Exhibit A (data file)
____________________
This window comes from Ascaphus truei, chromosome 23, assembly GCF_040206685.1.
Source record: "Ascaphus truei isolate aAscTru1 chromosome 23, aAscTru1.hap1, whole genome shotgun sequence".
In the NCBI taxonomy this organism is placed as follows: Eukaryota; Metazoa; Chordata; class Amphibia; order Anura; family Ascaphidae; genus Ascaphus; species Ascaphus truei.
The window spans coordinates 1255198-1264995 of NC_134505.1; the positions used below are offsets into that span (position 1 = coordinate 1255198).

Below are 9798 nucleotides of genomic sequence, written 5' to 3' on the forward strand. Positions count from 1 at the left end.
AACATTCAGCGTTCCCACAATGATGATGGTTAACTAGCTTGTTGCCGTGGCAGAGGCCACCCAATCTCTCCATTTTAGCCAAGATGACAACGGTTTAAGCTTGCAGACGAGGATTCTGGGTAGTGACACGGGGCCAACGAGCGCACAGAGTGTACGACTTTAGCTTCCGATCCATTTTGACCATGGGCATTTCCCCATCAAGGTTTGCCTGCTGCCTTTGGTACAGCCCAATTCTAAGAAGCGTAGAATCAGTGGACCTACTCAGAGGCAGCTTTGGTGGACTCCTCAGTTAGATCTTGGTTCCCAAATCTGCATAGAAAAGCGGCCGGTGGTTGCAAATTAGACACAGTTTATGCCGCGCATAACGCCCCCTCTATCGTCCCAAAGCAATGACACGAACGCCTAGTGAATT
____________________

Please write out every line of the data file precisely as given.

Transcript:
This window comes from Ascaphus truei, chromosome 23, assembly GCF_040206685.1.
Source record: "Ascaphus truei isolate aAscTru1 chromosome 23, aAscTru1.hap1, whole genome shotgun sequence".
In the NCBI taxonomy this organism is placed as follows: Eukaryota; Metazoa; Chordata; class Amphibia; order Anura; family Ascaphidae; genus Ascaphus; species Ascaphus truei.
The window spans coordinates 1255198-1264995 of NC_134505.1; the positions used below are offsets into that span (position 1 = coordinate 1255198).

Below are 9798 nucleotides of genomic sequence, written 5' to 3' on the forward strand. Positions count from 1 at the left end.
AACATTCAGCGTTCCCACAATGATGATGGTTAACTAGCTTGTTGCCGTGGCAGAGGCCACCCAATCTCTCCATTTTAGCCAAGATGACAACGGTTTAAGCTTGCAGACGAGGATTCTGGGTAGTGACACGGGGCCAACGAGCGCACAGAGTGTACGACTTTAGCTTCCGATCCATTTTGACCATGGGCATTTCCCCATCAAGGTTTGCCTGCTGCCTTTGGTACAGCCCAATTCTAAGAAGCGTAGAATCAGTGGACCTACTCAGAGGCAGCTTTGGTGGACTCCTCAGTTAGATCTTGGTTCCCAAATCTGCATAGAAAAGCGGCCGGTGGTTGCAAATTAGACACAGTTTATGCCGCGCATAACGCCCCCTCTATCGTCCCAAAGCAATGACACGAACGCCTAGTGAATT